Claire


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RE: Hardy palm trees

Claire,

Yes they have been growing hardy palms at the BBG for several years now. The interest in hardy palms is one of those things that is just really slow to catch on. Add to that the general inexperience and lack of any solid knowledge base (since this is still relatively new) and then top it off with some confusion as to correct names where one species is mistakenly named as another and also the fact that the seeds from different provenances can have very different hardiness, and you can see what a challenge this is! I know that I could build a protective structure every winter, and maybe even one that isn't too hideous out front, but I just don't have the energy for that nor to disassemble it every spring. I'll have to go to Canada and find a palm tree that's thriving and ask the owner for seeds! :-)

The slowness of this to catch on is like that of the hardy Camellias. There are dozens of perfectly hardy ones for zone 6 now, but most people aren't aware of this fact, and so there aren't many grown. Why? Because they never were known in this area. Slowly, people are learning that these wonderful plants exist, and they are appearing here and there. And the nurseries don't carry them often, because the demand isn't there, but then the shoppers don't see them there so they don't know that they SHOULD be asking for them, so like and endless loop.


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RE: Hardy palm trees

So when you are claiming these camellias are hardy to zone 6, that means they survive -10F without any trouble? And you know this first hand? Because when you are making zone 6 claims, that is what you are really saying. Over the years there have been waay too many plants making exaggerated hardiness claims for most people to be comfortable with something like hardy camellias.


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RE: Hardy palm trees

MG,

I live in Providence which us USDA zone 6. I have posted photos of my camellias in flower before, but here are some again. The oldest is about 12 years old and blooms in spring. It is called "April Remembered". There are two others that are only 3 years old but are doing fine. "April Rose" and "April Dawn". Another one is about 11 years old and is a fall bloomer called "Snow Flurry". None of them get any protection here. They are planted in a bed that is along a south-facing stone wall, except for the "April Remembered" that is against a south-facing wooden fence and partially under a blue spruce tree. In the EXCEPTIONALLY cold January of 2004, where many plants were damaged (not just camellias but others, some of which were 40+ years old), "April Remembered" was killed back to pencil-thick stems, but the "Snow Flurry" was untouched. The damaged plant was back to it's full glory in two seasons and is now approximately 4'x4' in size.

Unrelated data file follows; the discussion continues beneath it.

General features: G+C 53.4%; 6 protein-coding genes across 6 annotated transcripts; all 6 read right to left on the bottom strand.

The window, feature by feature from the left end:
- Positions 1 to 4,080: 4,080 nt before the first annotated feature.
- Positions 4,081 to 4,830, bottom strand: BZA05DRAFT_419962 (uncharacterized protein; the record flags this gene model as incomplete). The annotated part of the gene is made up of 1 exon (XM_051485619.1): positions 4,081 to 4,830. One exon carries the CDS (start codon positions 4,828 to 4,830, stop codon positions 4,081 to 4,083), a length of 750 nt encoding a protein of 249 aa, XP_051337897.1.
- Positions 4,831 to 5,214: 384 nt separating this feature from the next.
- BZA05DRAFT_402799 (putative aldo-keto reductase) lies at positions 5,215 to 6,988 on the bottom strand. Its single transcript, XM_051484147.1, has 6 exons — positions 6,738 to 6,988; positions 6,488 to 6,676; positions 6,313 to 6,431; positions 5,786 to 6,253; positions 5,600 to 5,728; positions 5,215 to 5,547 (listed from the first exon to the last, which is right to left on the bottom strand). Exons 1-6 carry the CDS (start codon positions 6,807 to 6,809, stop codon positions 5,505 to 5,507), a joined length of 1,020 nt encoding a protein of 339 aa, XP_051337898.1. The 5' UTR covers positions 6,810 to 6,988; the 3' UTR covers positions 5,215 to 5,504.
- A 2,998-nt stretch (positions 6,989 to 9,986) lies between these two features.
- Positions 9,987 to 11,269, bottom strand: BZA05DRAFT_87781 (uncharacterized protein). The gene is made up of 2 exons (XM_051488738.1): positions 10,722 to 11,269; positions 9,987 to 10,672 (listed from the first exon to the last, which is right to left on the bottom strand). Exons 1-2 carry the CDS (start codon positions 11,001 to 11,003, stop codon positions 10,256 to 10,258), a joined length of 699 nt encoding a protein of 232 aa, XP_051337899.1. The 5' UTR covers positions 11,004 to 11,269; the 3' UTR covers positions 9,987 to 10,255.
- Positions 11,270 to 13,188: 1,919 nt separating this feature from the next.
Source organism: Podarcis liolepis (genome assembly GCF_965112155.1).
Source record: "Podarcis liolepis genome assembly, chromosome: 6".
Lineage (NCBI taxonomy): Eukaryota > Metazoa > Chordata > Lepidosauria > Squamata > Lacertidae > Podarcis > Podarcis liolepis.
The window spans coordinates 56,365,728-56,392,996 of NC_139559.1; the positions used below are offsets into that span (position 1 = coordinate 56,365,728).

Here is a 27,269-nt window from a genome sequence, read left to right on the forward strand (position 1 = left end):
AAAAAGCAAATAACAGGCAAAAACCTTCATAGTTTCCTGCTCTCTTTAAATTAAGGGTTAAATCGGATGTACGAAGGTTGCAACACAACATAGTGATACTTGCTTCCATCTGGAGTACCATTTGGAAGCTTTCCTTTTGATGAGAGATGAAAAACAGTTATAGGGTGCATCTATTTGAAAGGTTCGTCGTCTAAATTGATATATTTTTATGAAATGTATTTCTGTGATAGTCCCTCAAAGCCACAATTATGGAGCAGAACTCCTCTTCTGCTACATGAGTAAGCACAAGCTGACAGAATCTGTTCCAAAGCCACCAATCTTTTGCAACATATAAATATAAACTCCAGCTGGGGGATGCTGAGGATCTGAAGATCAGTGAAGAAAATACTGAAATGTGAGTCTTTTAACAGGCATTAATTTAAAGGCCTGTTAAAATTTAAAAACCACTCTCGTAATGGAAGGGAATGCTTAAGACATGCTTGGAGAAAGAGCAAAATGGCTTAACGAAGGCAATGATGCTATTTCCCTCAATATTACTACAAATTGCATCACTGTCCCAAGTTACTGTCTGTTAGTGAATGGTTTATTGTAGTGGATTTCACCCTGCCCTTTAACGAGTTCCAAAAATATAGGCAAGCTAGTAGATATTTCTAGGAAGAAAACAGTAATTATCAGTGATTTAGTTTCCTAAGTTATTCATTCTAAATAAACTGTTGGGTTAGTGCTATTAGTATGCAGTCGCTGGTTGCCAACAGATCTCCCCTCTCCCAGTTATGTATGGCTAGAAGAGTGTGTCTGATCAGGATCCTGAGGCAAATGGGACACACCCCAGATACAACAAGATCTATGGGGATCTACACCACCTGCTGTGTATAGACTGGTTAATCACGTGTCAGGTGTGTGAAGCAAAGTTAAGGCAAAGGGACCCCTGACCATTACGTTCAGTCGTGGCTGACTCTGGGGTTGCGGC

Camellia "April Remembered"

Camellia "Snow Flurry"

Camellia "Snow Flurry"


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RE: Hardy palm trees for Mad Gallica

MG,

First of all I am in zone 6B where I am and that's a minimum of -5F rather than -10F. But I haven't seen that temperature since January of 2004. The USDA zones are guided by minimum temperatures which, if experienced a few nights during winter, would not be considered unusual. But that doesn't mean that you should expect every night in every winter season to get that cold. And in fact it doesn't get that cold every night, nor even every year. Bottom line is my camellias are growing, thriving and blooming........here in zone 6B.


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RE: Hardy palm trees - cactus for Ann

Ann,

I sent your cactus plants off today via Priority Mail. You should have them tomorrow or Thursday I'd say. A couple of them are rooted and the rest will root easily. Don't be put off by their dismal appearance. They have been dug up and disturbed for over a month during the construction out front, but trust me they will look great once they start new growth, probably next spring. And they will get even more shriveled and darker when it gets cold, but that is completely normal for these hardy cacti.

Hope you enjoy them. Just plant them atop a rise or on a slope so that water won't sit around them in winter.

Good luck!
Bill


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RE: Hardy palm trees

Bill, wow! How nice to have a happy surprise coming in the mail! :-) I will keep a look out and get them planted as soon as they get here. I'll start figuring out a place to plant them. My son who especially enjoys cactus and succulents will get a big kick out of them. Thanks a lot! I'll let you know when they get here.


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RE: Hardy palm trees

Bill, that was fast, they arrived today! Can you email me through GW?


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RE: Hardy palm trees

I'm on vacation in Chicago right now but when I get home I am considering buying a windmill palm off ebay for $6.99 plus $15 shipping and trying it out.

Here is a link that might be useful: ebay link


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RE: Hardy palm trees

J&J,

Thanks for the link! I may buy one or two myself!